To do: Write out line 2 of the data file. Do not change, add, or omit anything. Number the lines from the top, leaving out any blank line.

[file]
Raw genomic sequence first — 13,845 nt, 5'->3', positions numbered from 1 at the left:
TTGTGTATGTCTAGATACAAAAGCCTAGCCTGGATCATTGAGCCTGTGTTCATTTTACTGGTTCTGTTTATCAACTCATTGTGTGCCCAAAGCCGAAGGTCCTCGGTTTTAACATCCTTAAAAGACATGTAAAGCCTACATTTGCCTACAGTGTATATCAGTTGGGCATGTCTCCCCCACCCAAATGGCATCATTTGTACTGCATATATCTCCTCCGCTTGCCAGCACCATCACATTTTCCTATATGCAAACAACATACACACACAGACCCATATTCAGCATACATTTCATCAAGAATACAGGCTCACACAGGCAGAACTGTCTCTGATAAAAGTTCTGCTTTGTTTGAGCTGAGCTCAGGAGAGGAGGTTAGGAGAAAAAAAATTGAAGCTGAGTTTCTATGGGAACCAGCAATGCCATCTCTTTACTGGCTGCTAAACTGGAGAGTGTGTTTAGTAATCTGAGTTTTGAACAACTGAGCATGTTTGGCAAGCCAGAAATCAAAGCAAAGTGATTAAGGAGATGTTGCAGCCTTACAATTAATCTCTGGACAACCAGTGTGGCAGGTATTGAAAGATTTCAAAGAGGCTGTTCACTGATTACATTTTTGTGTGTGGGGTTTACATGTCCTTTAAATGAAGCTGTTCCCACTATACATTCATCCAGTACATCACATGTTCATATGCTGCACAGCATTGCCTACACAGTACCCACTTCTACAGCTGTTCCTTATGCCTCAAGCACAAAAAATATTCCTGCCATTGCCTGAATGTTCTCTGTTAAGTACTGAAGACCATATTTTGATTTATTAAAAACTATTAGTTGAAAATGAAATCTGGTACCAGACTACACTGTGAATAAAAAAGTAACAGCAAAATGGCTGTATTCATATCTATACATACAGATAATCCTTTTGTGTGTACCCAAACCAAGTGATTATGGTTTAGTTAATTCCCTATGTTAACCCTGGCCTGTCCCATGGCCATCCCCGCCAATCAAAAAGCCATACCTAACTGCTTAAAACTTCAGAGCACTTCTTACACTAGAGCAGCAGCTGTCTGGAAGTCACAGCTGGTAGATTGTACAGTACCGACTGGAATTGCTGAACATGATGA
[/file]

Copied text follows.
TTGTGTATGTCTAGATACAAAAGCCTAGCCTGGATCATTGAGCCTGTGTTCATTTTACTGGTTCTGTTTATCAACTCATTGTGTGCCCAAAGCCGAAGGTCCTCGGTTTTAACATCCTTAAAAGACATGTAAAGCCTACATTTGCCTACAGTGTATATCAGTTGGGCATGTCTCCCCCACCCAAATGGCATCATTTGTACTGCATATATCTCCTCCGCTTGCCAGCACCATCACATTTTCCTATATGCAAACAACATACACACACAGACCCATATTCAGCATACATTTCATCAAGAATACAGGCTCACACAGGCAGAACTGTCTCTGATAAAAGTTCTGCTTTGTTTGAGCTGAGCTCAGGAGAGGAGGTTAGGAGAAAAAAAATTGAAGCTGAGTTTCTATGGGAACCAGCAATGCCATCTCTTTACTGGCTGCTAAACTGGAGAGTGTGTTTAGTAATCTGAGTTTTGAACAACTGAGCATGTTTGGCAAGCCAGAAATCAAAGCAAAGTGATTAAGGAGATGTTGCAGCCTTACAATTAATCTCTGGACAACCAGTGTGGCAGGTATTGAAAGATTTCAAAGAGGCTGTTCACTGATTACATTTTTGTGTGTGGGGTTTACATGTCCTTTAAATGAAGCTGTTCCCACTATACATTCATCCAGTACATCACATGTTCATATGCTGCACAGCATTGCCTACACAGTACCCACTTCTACAGCTGTTCCTTATGCCTCAAGCACAAAAAATATTCCTGCCATTGCCTGAATGTTCTCTGTTAAGTACTGAAGACCATATTTTGATTTATTAAAAACTATTAGTTGAAAATGAAATCTGGTACCAGACTACACTGTGAATAAAAAAGTAACAGCAAAATGGCTGTATTCATATCTATACATACAGATAATCCTTTTGTGTGTACCCAAACCAAGTGATTATGGTTTAGTTAATTCCCTATGTTAACCCTGGCCTGTCCCATGGCCATCCCCGCCAATCAAAAAGCCATACCTAACTGCTTAAAACTTCAGAGCACTTCTTACACTAGAGCAGCAGCTGTCTGGAAGTCACAGCTGGTAGATTGTACAGTACCGACTGGAATTGCTGAACATGATGA